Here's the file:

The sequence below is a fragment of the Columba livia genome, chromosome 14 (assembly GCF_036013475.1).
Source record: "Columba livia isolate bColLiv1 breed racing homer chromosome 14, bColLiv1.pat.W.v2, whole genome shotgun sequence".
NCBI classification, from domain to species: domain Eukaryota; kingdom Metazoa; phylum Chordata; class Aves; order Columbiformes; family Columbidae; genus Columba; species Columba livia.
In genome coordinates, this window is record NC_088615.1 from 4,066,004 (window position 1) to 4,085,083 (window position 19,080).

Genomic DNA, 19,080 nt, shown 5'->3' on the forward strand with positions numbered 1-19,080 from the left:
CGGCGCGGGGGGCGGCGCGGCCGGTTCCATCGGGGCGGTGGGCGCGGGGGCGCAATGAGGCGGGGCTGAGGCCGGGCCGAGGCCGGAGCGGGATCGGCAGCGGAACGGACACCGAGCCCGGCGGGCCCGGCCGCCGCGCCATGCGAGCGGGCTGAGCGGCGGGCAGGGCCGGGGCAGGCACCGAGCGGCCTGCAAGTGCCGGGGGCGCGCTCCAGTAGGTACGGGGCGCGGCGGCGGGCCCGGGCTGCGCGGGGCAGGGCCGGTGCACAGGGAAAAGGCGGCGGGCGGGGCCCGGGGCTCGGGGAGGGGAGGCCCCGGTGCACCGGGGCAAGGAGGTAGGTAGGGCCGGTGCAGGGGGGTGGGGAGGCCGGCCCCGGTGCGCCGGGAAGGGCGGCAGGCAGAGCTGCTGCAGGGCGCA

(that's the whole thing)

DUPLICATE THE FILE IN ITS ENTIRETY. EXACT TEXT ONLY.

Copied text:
The sequence below is a fragment of the Columba livia genome, chromosome 14 (assembly GCF_036013475.1).
Source record: "Columba livia isolate bColLiv1 breed racing homer chromosome 14, bColLiv1.pat.W.v2, whole genome shotgun sequence".
NCBI classification, from domain to species: domain Eukaryota; kingdom Metazoa; phylum Chordata; class Aves; order Columbiformes; family Columbidae; genus Columba; species Columba livia.
In genome coordinates, this window is record NC_088615.1 from 4,066,004 (window position 1) to 4,085,083 (window position 19,080).

Genomic DNA, 19,080 nt, shown 5'->3' on the forward strand with positions numbered 1-19,080 from the left:
CGGCGCGGGGGGCGGCGCGGCCGGTTCCATCGGGGCGGTGGGCGCGGGGGCGCAATGAGGCGGGGCTGAGGCCGGGCCGAGGCCGGAGCGGGATCGGCAGCGGAACGGACACCGAGCCCGGCGGGCCCGGCCGCCGCGCCATGCGAGCGGGCTGAGCGGCGGGCAGGGCCGGGGCAGGCACCGAGCGGCCTGCAAGTGCCGGGGGCGCGCTCCAGTAGGTACGGGGCGCGGCGGCGGGCCCGGGCTGCGCGGGGCAGGGCCGGTGCACAGGGAAAAGGCGGCGGGCGGGGCCCGGGGCTCGGGGAGGGGAGGCCCCGGTGCACCGGGGCAAGGAGGTAGGTAGGGCCGGTGCAGGGGGGTGGGGAGGCCGGCCCCGGTGCGCCGGGAAGGGCGGCAGGCAGAGCTGCTGCAGGGCGCA